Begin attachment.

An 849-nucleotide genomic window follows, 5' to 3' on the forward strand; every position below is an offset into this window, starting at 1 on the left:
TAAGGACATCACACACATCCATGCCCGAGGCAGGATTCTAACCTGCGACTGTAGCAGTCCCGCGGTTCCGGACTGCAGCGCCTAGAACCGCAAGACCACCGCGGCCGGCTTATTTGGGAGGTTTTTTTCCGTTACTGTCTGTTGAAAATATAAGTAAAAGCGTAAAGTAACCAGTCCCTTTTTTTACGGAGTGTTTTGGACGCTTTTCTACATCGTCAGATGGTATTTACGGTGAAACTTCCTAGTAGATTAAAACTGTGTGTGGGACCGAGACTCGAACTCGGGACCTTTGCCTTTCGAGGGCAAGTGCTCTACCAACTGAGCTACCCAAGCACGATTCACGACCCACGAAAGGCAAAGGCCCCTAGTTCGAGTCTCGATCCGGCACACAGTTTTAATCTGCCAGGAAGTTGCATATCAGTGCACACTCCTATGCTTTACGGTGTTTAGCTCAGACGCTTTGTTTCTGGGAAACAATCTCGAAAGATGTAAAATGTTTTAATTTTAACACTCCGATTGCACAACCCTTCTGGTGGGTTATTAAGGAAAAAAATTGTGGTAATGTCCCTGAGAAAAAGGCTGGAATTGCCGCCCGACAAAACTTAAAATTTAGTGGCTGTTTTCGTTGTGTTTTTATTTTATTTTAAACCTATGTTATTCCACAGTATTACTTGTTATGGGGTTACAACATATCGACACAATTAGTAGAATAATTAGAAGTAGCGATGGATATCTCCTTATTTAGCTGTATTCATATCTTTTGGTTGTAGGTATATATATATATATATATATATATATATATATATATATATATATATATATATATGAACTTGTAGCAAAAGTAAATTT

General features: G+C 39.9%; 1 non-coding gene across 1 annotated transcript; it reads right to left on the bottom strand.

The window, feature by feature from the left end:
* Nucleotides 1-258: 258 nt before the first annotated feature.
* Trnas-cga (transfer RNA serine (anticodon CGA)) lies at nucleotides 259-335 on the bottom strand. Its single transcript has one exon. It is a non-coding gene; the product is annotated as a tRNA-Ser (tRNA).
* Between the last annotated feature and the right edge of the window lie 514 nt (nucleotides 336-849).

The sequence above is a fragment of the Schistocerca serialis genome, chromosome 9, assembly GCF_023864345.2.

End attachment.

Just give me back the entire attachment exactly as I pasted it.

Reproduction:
An 849-nucleotide genomic window follows, 5' to 3' on the forward strand; every position below is an offset into this window, starting at 1 on the left:
TAAGGACATCACACACATCCATGCCCGAGGCAGGATTCTAACCTGCGACTGTAGCAGTCCCGCGGTTCCGGACTGCAGCGCCTAGAACCGCAAGACCACCGCGGCCGGCTTATTTGGGAGGTTTTTTTCCGTTACTGTCTGTTGAAAATATAAGTAAAAGCGTAAAGTAACCAGTCCCTTTTTTTACGGAGTGTTTTGGACGCTTTTCTACATCGTCAGATGGTATTTACGGTGAAACTTCCTAGTAGATTAAAACTGTGTGTGGGACCGAGACTCGAACTCGGGACCTTTGCCTTTCGAGGGCAAGTGCTCTACCAACTGAGCTACCCAAGCACGATTCACGACCCACGAAAGGCAAAGGCCCCTAGTTCGAGTCTCGATCCGGCACACAGTTTTAATCTGCCAGGAAGTTGCATATCAGTGCACACTCCTATGCTTTACGGTGTTTAGCTCAGACGCTTTGTTTCTGGGAAACAATCTCGAAAGATGTAAAATGTTTTAATTTTAACACTCCGATTGCACAACCCTTCTGGTGGGTTATTAAGGAAAAAAATTGTGGTAATGTCCCTGAGAAAAAGGCTGGAATTGCCGCCCGACAAAACTTAAAATTTAGTGGCTGTTTTCGTTGTGTTTTTATTTTATTTTAAACCTATGTTATTCCACAGTATTACTTGTTATGGGGTTACAACATATCGACACAATTAGTAGAATAATTAGAAGTAGCGATGGATATCTCCTTATTTAGCTGTATTCATATCTTTTGGTTGTAGGTATATATATATATATATATATATATATATATATATATATATATATATATATATATGAACTTGTAGCAAAAGTAAATTT

General features: G+C 39.9%; 1 non-coding gene across 1 annotated transcript; it reads right to left on the bottom strand.

The window, feature by feature from the left end:
* Nucleotides 1-258: 258 nt before the first annotated feature.
* Trnas-cga (transfer RNA serine (anticodon CGA)) lies at nucleotides 259-335 on the bottom strand. Its single transcript has one exon. It is a non-coding gene; the product is annotated as a tRNA-Ser (tRNA).
* Between the last annotated feature and the right edge of the window lie 514 nt (nucleotides 336-849).

The sequence above is a fragment of the Schistocerca serialis genome, chromosome 9, assembly GCF_023864345.2.